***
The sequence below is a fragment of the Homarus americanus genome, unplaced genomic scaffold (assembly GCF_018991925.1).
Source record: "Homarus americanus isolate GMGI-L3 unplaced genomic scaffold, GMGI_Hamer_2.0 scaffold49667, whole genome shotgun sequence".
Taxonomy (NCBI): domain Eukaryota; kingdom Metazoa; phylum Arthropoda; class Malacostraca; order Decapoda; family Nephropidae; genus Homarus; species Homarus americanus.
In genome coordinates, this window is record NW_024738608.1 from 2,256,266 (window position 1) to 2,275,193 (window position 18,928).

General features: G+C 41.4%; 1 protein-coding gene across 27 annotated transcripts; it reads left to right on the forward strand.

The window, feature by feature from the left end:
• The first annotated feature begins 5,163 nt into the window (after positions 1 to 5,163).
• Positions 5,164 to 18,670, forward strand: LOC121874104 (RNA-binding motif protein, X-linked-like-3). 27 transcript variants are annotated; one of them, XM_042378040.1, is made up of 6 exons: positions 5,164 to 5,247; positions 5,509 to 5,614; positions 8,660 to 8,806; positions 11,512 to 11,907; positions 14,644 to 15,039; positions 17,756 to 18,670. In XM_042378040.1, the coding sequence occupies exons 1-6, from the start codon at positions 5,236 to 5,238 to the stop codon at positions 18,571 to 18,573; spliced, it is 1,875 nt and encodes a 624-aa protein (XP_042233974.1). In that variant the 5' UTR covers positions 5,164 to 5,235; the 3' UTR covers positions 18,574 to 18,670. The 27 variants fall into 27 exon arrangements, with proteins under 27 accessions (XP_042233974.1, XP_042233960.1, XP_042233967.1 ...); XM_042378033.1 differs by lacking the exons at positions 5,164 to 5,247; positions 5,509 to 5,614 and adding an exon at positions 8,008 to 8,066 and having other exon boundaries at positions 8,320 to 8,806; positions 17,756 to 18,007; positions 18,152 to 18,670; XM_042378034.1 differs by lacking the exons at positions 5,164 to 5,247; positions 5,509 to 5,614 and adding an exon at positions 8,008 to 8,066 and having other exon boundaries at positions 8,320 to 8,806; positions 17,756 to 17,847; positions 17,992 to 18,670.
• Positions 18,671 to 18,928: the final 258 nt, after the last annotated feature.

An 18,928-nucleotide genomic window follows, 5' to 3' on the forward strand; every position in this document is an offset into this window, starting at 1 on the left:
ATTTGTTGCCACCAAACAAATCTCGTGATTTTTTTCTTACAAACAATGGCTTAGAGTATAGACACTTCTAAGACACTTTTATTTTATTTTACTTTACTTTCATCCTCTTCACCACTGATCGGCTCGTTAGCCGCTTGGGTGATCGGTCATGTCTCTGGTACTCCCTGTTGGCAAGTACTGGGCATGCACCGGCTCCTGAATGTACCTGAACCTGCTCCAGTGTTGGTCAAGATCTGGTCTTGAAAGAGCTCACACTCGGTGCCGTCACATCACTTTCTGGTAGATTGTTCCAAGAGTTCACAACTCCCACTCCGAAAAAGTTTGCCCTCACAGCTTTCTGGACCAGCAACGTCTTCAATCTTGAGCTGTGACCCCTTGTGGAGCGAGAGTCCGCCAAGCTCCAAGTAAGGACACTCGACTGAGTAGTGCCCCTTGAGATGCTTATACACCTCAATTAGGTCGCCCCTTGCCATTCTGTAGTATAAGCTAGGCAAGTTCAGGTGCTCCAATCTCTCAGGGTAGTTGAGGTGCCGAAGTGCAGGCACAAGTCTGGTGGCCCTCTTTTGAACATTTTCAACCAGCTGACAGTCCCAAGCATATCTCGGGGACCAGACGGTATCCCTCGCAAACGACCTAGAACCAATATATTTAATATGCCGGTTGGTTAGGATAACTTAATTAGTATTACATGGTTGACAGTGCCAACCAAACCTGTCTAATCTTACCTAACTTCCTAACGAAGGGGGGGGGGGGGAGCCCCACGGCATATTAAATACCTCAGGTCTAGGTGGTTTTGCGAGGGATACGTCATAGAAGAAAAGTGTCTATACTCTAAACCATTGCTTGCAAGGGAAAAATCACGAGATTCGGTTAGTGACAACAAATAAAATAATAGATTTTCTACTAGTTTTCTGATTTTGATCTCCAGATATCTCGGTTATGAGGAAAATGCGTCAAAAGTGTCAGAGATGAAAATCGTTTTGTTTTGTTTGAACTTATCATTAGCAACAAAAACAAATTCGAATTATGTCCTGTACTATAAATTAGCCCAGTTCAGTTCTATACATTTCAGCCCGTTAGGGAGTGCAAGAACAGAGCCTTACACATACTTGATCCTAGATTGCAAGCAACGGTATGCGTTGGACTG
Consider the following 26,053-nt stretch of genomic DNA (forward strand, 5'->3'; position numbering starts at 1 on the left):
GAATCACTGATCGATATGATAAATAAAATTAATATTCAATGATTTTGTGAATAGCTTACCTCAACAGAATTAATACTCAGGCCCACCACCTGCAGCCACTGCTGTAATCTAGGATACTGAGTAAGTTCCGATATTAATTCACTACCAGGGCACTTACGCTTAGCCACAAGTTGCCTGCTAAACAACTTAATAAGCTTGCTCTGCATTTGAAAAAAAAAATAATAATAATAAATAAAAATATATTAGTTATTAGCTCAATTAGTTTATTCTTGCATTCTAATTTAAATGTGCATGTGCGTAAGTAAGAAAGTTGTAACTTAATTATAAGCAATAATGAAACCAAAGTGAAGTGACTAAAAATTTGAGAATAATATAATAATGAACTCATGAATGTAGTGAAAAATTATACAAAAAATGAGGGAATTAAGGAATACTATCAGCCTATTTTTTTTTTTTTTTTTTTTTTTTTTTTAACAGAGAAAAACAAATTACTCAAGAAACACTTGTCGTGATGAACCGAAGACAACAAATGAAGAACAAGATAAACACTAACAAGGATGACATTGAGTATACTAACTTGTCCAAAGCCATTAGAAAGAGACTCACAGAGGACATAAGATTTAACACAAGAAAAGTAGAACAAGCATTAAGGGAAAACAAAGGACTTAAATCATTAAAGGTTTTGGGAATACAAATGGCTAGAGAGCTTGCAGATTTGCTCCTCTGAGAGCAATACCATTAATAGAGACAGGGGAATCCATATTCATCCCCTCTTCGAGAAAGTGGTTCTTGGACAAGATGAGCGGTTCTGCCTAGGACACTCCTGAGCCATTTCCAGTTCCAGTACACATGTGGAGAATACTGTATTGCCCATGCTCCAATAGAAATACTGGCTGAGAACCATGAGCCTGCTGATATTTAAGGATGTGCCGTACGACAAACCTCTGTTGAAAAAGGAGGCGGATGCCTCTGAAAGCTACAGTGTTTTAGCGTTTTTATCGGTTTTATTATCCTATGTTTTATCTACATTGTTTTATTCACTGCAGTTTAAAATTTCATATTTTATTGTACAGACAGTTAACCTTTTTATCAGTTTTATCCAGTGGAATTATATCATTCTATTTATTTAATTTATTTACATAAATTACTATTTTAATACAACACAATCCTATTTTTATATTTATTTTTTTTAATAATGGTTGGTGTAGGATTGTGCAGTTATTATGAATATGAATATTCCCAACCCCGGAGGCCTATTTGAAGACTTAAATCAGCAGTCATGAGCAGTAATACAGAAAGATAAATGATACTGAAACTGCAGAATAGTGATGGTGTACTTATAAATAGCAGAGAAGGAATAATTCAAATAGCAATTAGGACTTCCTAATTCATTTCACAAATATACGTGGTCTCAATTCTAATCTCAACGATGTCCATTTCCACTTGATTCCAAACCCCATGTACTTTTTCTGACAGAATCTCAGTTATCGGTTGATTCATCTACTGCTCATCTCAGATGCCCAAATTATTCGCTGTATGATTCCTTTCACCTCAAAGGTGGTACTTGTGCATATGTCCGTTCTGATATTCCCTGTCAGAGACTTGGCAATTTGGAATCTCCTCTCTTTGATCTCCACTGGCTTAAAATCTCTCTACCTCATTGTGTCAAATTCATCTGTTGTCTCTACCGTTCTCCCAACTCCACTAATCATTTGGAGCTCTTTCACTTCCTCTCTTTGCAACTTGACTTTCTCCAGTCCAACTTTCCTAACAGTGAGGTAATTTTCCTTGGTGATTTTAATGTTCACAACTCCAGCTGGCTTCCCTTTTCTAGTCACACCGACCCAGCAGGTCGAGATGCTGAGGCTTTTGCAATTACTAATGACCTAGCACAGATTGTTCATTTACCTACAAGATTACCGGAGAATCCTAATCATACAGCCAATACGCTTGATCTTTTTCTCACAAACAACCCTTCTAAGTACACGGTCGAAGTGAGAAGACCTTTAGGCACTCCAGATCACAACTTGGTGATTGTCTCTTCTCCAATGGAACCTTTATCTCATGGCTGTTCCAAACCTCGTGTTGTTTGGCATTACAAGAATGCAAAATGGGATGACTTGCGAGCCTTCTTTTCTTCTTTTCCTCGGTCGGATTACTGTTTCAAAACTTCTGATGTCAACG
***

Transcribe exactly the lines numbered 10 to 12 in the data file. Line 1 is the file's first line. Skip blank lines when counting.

An 18,928-nucleotide genomic window follows, 5' to 3' on the forward strand; every position in this document is an offset into this window, starting at 1 on the left:
ATTTGTTGCCACCAAACAAATCTCGTGATTTTTTTCTTACAAACAATGGCTTAGAGTATAGACACTTCTAAGACACTTTTATTTTATTTTACTTTACTTTCATCCTCTTCACCACTGATCGGCTCGTTAGCCGCTTGGGTGATCGGTCATGTCTCTGGTACTCCCTGTTGGCAAGTACTGGGCATGCACCGGCTCCTGAATGTACCTGAACCTGCTCCAGTGTTGGTCAAGATCTGGTCTTGAAAGAGCTCACACTCGGTGCCGTCACATCACTTTCTGGTAGATTGTTCCAAGAGTTCACAACTCCCACTCCGAAAAAGTTTGCCCTCACAGCTTTCTGGACCAGCAACGTCTTCAATCTTGAGCTGTGACCCCTTGTGGAGCGAGAGTCCGCCAAGCTCCAAGTAAGGACACTCGACTGAGTAGTGCCCCTTGAGATGCTTATACACCTCAATTAGGTCGCCCCTTGCCATTCTGTAGTATAAGCTAGGCAAGTTCAGGTGCTCCAATCTCTCAGGGTAGTTGAGGTGCCGAAGTGCAGGCACAAGTCTGGTGGCCCTCTTTTGAACATTTTCAACCAGCTGACAGTCCCAAGCATATCTCGGGGACCAGACGGTATCCCTCGCAAACGACCTAGAACCAATATATTTAATATGCCGGTTGGTTAGGATAACTTAATTAGTATTACATGGTTGACAGTGCCAACCAAACCTGTCTAATCTTACCTAACTTCCTAACGAAGGGGGGGGGGGGGAGCCCCACGGCATATTAAATACCTCAGGTCTAGGTGGTTTTGCGAGGGATACGTCATAGAAGAAAAGTGTCTATACTCTAAACCATTGCTTGCAAGGGAAAAATCACGAGATTCGGTTAGTGACAACAAATAAAATAATAGATTTTCTACTAGTTTTCTGATTTTGATCTCCAGATATCTCGGTTATGAGGAAAATGCGTCAAAAGTGTCAGAGATGAAAATCGTTTTGTTTTGTTTGAACTTATCATTAGCAACAAAAACAAATTCGAATTATGTCCTGTACTATAAATTAGCCCAGTTCAGTTCTATACATTTCAGCCCGTTAGGGAGTGCAAGAACAGAGCCTTACACATACTTGATCCTAGATTGCAAGCAACGGTATGCGTTGGACTG
Consider the following 26,053-nt stretch of genomic DNA (forward strand, 5'->3'; position numbering starts at 1 on the left):